Hourly wages in the United States have risen by a cumulative 3% since 1979. Most of the wage growth over this period was enjoyed by those at the top of the income distribution, while wages stagnated or fell for workers in the middle and bottom of the income distribution, according to a 2019 report by the Congressional Research Service.
Changes in technology, international trade patterns, government policies, national and local economic forces, and in the U.S. demographic are among the range of variables that affect workers’ paychecks. But few factors have a greater bearing on pay than occupation. In 2018 and this year, the nation’s highest-wage workers continued to be those in managerial, professional, and technical positions, while low wage workers tended to be in service occupations.
Most of the positions on this list are managerial or involve advanced technical skills, and they typically require years of additional education — at least a bachelor’s degree and in many cases a professional degree or higher.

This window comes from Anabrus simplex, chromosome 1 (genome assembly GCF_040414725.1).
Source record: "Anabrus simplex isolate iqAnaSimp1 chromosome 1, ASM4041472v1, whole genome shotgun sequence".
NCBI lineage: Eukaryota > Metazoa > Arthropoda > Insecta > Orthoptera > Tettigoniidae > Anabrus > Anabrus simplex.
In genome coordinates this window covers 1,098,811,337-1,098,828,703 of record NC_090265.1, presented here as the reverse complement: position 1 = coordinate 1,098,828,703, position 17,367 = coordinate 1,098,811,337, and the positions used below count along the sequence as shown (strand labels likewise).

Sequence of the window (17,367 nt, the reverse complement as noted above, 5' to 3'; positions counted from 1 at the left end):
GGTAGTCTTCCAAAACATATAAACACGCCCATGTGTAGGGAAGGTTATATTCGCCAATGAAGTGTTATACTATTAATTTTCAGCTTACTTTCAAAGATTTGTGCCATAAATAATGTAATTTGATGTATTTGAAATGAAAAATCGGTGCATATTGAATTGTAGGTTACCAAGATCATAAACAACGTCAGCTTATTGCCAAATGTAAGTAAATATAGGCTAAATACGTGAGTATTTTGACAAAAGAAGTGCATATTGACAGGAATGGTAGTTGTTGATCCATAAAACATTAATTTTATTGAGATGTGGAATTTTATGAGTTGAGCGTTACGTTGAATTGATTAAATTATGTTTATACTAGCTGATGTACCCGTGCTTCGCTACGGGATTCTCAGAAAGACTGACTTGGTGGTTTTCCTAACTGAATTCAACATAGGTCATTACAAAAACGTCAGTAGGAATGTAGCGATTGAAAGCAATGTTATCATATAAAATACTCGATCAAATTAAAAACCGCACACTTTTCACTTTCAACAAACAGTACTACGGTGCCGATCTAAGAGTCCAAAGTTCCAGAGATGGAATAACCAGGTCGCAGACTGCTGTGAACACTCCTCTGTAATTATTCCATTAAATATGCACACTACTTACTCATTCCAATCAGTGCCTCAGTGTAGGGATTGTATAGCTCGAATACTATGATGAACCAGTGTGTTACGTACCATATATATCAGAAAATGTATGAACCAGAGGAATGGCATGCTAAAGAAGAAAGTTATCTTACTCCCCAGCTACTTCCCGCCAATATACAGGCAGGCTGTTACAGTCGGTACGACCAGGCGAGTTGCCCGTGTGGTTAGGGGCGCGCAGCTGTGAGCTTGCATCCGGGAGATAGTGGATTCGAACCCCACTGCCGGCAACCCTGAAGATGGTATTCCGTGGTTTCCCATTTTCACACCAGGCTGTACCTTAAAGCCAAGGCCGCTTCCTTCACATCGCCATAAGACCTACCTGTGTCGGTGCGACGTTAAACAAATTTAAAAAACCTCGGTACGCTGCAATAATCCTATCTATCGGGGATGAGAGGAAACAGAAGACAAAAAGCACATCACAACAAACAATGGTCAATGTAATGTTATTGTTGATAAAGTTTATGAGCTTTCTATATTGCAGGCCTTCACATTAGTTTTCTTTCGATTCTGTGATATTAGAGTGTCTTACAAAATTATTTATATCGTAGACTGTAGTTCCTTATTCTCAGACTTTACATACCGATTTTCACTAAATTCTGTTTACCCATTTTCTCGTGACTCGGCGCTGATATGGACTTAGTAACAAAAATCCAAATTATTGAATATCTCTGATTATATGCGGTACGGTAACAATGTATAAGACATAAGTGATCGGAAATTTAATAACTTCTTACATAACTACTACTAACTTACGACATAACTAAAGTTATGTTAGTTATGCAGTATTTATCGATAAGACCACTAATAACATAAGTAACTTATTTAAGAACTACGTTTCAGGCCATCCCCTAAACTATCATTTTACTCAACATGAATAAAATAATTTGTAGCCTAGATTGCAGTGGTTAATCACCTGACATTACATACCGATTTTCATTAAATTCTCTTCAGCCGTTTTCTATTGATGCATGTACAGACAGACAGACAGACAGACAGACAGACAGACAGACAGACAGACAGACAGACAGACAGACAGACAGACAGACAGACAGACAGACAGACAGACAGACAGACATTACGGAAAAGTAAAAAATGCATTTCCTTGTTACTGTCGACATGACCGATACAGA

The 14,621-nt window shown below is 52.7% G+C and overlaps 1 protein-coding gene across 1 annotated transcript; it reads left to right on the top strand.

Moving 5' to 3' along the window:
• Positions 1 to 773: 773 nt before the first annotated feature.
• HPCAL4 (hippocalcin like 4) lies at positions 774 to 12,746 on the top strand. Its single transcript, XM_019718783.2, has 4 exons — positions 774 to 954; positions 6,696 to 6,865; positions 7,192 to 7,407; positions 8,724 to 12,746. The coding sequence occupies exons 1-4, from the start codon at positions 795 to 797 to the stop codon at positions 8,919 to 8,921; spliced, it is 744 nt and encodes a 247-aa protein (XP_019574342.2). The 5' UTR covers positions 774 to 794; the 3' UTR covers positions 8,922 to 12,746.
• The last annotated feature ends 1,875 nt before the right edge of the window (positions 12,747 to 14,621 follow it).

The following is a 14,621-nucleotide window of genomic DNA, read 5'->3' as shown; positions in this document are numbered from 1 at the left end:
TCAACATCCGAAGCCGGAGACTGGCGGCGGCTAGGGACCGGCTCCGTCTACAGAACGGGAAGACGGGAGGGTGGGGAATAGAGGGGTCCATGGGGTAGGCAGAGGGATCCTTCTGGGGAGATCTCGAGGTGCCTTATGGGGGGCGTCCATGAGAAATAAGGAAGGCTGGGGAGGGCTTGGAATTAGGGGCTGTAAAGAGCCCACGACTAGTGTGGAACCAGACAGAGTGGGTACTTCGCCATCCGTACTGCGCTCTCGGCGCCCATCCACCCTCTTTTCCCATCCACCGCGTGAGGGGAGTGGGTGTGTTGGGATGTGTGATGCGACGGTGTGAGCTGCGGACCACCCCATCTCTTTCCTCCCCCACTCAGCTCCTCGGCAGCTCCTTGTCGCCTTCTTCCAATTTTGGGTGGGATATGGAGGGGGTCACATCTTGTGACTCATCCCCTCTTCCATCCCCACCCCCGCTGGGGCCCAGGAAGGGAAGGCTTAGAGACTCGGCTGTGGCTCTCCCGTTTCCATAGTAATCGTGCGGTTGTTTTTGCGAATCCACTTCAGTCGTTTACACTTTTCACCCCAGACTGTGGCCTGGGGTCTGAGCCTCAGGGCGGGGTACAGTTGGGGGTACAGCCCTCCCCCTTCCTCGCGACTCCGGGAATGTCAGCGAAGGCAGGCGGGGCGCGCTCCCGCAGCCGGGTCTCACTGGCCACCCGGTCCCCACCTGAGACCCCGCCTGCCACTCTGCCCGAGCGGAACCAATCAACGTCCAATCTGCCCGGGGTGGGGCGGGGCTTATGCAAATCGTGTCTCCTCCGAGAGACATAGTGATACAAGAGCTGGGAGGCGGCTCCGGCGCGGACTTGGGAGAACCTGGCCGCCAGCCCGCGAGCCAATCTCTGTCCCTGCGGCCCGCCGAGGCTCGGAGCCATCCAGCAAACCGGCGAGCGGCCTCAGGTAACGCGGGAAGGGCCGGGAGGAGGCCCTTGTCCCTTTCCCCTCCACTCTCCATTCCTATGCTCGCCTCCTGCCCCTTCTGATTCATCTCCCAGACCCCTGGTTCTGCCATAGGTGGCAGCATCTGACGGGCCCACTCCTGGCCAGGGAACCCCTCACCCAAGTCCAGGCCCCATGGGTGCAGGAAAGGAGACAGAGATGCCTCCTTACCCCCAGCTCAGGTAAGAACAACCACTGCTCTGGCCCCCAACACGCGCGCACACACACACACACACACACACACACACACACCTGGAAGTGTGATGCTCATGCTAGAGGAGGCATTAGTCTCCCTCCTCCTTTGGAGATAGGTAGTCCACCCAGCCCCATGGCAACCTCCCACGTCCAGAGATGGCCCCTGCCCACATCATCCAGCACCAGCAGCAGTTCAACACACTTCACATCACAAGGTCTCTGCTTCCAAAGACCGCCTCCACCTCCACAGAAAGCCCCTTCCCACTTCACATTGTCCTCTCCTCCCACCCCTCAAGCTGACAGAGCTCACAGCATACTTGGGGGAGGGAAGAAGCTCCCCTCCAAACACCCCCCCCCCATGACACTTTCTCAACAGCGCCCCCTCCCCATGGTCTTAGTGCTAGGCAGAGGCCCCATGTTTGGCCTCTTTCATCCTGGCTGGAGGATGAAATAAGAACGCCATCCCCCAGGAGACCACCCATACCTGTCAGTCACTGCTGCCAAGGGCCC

High pay can also reflect growing demand for certain occupations in the U.S. economy. A number of high-paying jobs are in programming and health care, sectors that increasingly comprise a larger share of the economy.
24/7 Wall St. reviewed the 25 occupations listed on job review and data company
Glassdoor’s “25 Highest Paying Jobs in America” list, which is based on its survey of American workers between July 1, 2018, and June 30, 2019. For a larger list of high-paying jobs see the 79 jobs with six-figure salaries.